`To be a daughter or son of the Eclipse is no easy thing.  When you travel through the darkness, it’s the Love beyond all names that helps you to reunite your soul and body, which hold all the power of your emotions, dreams and memories, with your mind and spirit, which give you the ability to make plans and take action to turn those dreams into realities.  And without a Fellowship, how will you get even a glimmer of the delicious bliss that’s the Love beyond all names?  Oh, I can’t believe that the Fellowship has been lost everywhere, even now.  I’m certain there must be places where it still survives; the places that don’t interest the Demiurgos because there’s not much profit to be made there, like the high mountains, the impenetrable forests, the parched deserts and the frozen tundra.  But none of that helps you in the least.  You can’t just travel half-way across the world and steal someone else’s traditions.  You’re one of the unfortunates who’s been born into a time and place where the Fellowship has been broken, and you’ll just have to do the best you can with that.’

`So… I must face the darkness by myself?’

`Either face it by yourself, or learn to restore the Fellowship, and then call in your sisters, brothers, mentors and wise elders to go on ahead and hold a safe space for you.  The choice is yours.’

`I don’t know how to restore it,’  you admit.  ‘I went to the church, the temple, the mosque and the synagogue, I went to social things at work, and made friends online, and joined the clubs and societies that interested me.  But I never found that Deep Love that you’re talking about.  I made a lot of friends, on the face of it; but I’d never dream of asking even one of them to go ahead of me into the darkness, and wait there for me.’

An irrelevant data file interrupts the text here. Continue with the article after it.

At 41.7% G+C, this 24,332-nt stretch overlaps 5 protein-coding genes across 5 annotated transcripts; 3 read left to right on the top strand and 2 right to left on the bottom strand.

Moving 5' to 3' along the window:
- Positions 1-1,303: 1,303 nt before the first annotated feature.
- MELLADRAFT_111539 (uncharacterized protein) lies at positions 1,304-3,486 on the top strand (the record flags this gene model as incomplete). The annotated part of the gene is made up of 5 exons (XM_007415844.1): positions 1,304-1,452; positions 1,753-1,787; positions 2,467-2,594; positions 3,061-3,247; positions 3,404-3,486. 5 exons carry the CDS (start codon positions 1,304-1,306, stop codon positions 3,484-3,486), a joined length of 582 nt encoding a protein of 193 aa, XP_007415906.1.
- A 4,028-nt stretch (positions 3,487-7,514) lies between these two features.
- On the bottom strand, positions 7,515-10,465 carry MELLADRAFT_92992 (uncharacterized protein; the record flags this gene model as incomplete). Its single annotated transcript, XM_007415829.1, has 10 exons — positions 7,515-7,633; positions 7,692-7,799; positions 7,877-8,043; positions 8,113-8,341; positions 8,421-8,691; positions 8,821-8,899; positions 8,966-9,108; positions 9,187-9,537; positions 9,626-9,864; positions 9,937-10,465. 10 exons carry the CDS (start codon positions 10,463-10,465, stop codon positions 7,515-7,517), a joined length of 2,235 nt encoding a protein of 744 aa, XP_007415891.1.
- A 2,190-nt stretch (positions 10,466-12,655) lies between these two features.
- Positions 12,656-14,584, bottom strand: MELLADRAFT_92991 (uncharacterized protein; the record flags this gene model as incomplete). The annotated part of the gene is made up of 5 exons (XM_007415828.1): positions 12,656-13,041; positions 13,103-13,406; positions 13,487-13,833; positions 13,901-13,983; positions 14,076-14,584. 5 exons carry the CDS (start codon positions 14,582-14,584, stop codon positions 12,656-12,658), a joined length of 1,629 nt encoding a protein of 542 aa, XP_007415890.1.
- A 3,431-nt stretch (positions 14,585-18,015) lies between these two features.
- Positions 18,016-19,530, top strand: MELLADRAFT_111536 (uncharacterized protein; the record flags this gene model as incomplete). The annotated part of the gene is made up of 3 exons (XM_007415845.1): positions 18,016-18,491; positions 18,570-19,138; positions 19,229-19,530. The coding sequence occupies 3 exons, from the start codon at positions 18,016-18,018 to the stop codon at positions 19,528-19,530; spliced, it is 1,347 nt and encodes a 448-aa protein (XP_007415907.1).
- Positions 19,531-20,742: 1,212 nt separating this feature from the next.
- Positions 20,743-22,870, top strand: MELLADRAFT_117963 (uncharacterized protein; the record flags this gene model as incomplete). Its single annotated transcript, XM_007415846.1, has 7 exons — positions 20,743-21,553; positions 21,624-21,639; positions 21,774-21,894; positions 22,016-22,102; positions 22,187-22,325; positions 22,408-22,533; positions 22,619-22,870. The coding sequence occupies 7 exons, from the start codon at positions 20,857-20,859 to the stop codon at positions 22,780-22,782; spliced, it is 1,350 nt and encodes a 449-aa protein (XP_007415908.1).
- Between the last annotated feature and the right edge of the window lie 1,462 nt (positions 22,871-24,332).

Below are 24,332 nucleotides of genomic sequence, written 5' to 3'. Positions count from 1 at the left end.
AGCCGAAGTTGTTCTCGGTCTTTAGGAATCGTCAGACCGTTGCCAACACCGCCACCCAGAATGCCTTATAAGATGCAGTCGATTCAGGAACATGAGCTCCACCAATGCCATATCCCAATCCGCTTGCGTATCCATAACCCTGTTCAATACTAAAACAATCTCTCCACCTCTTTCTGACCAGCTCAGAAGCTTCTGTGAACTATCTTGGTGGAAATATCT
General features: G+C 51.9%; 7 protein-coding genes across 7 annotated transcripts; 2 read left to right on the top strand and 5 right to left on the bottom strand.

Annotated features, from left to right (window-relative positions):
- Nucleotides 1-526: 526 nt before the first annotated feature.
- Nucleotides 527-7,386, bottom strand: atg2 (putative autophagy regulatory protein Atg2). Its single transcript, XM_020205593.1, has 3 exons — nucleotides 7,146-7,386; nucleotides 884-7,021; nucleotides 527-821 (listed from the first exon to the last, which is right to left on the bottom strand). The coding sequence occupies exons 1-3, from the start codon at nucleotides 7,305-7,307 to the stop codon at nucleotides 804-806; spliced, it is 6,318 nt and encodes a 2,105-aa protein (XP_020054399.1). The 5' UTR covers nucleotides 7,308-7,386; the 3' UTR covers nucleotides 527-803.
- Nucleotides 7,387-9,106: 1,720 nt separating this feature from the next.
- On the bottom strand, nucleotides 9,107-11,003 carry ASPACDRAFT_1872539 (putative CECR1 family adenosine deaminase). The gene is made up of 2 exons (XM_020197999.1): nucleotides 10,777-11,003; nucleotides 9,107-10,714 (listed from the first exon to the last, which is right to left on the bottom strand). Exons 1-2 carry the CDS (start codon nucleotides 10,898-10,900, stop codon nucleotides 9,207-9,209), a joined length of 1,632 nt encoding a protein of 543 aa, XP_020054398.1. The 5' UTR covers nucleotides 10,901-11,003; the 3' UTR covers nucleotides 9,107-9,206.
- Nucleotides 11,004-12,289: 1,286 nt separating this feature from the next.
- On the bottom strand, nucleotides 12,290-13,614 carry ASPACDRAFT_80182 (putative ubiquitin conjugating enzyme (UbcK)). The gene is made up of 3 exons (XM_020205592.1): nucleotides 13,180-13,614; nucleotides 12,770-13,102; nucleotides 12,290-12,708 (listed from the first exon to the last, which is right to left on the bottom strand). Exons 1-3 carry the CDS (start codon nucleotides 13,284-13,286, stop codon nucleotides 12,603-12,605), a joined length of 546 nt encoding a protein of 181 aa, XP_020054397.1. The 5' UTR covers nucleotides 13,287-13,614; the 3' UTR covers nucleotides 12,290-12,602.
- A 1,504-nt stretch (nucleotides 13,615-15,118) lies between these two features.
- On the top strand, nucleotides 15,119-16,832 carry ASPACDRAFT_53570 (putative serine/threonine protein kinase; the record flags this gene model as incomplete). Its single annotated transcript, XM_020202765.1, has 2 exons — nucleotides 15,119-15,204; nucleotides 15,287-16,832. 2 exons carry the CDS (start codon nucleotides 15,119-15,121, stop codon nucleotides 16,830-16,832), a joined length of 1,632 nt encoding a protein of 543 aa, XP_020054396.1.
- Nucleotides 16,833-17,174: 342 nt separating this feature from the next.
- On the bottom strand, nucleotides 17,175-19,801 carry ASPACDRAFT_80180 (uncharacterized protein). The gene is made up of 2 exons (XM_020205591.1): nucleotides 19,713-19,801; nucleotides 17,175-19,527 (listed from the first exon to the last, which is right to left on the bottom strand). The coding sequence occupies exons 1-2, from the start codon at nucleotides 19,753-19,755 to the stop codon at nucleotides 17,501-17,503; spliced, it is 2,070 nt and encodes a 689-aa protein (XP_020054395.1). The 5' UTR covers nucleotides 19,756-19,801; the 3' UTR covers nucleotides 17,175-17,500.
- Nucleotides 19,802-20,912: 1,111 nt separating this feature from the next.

`Even if you knew, and they knew, that you would do the same for them when they called?  Can’t you open your heart to the possibility of reconnecting with people at that level?’

`I wish I could.  But I don’t know where to start.  I don’t even know what Fellowship means.’

`My sister Brighid will give you the blueprint,’ she says.  ‘As the Healer, she lights the flame of the hearth for the Circle of Witnessing; as the Wordsmith, she lights the flame of the altar-candle for the Circle of Inspiration; and as the Craft-Worker, she lights the flame of the forge for the Circle of Co-Creation.  This is the work of your Fellowship.  These three circles are, in reality, spirals; because even as the members of the group sit together in circle, they’re constantly expanding their power and awareness.  And at the point where these three spirals meet, the Love beyond all names will begin, in time, to bubble up like a sacred spring or to burn like a flame, or perhaps both.’

`Do you believe that we could really create something like that?’

`Haven’t you realised yet that you can create anything you choose?  But that’s only the beginning.  The true work of the Fellowship is to learn the mysteries of Reunion: to bring the Fire and the Water together, to interweave the secrets of the Masculine and Feminine at the turning-points of the year.  Then there are two more steps beyond that.’

`Are you saying there must be one Fellowship for women, and another for men?’

`Yes, this, for most people, is how it must be; without separation they can’t experience the joy of Reunion.  Most women find their deepest healing and wholing in a group of women, as the Fellowship of the Magdalene was in days gone by; and most men, in a group of men, like the Fellowship of the Nazarene.  But there’s also a third way, for those who have been pushed across the rainbow bridge to transcend the binary concept of gender, and have felt the pain of separation in other ways.  The Fellowship of the Rainbow is for anyone who is willing to be male sometimes and female at other times, to be both at once or to be neither, to tear off the label: to acknowledge in every gathering that the ultimate Reality, the Love beyond all names, is above and beyond all polarities.  But not everyone is called to that work.’